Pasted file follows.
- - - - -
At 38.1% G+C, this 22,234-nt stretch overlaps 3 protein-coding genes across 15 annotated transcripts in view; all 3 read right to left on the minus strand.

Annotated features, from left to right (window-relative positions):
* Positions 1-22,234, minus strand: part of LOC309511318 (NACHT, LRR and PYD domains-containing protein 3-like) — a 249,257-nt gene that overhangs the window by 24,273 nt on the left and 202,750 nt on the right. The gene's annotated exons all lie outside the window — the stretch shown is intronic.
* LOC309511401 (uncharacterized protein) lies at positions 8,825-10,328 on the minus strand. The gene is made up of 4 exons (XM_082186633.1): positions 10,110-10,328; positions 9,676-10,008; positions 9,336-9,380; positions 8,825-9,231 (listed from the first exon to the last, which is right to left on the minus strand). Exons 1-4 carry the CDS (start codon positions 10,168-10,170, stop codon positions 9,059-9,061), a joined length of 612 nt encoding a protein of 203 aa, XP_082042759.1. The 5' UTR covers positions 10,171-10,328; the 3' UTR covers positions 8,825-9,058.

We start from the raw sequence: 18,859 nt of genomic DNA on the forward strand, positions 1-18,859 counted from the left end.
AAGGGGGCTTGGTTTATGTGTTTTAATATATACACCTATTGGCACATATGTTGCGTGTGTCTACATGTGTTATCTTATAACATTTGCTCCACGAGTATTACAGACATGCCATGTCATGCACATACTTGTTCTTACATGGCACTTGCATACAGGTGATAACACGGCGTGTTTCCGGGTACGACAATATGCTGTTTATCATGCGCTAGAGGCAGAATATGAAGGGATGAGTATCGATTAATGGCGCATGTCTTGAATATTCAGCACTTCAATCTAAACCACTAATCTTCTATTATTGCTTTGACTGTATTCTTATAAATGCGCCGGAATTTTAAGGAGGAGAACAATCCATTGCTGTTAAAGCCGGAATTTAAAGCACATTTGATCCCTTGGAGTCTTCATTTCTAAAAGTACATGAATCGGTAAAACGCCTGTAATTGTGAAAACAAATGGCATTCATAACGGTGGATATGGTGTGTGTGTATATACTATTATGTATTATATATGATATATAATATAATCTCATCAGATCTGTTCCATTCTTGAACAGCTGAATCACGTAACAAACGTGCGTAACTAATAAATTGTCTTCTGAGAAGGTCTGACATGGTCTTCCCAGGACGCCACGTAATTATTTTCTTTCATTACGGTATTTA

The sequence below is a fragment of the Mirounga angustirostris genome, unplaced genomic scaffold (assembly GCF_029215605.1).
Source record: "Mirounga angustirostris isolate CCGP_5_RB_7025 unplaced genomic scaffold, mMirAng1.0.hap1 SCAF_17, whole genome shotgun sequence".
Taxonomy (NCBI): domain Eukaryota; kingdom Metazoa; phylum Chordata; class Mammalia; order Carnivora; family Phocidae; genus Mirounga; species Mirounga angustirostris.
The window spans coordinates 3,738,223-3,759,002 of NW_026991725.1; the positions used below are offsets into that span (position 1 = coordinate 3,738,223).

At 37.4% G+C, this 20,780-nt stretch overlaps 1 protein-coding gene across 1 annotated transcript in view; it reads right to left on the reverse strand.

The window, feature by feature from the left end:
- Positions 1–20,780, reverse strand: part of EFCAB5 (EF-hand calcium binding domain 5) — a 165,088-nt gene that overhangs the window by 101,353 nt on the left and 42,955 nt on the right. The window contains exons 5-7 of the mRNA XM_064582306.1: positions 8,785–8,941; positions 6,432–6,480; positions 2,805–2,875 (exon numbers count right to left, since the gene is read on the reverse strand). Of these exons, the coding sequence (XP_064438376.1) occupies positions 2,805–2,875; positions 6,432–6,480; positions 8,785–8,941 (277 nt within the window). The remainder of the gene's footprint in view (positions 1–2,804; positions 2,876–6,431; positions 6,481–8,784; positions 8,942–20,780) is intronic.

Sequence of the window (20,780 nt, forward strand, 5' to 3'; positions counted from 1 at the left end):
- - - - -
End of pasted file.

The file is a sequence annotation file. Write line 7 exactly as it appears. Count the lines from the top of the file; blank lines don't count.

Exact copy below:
The sequence below is a fragment of the Mirounga angustirostris genome, unplaced genomic scaffold (assembly GCF_029215605.1).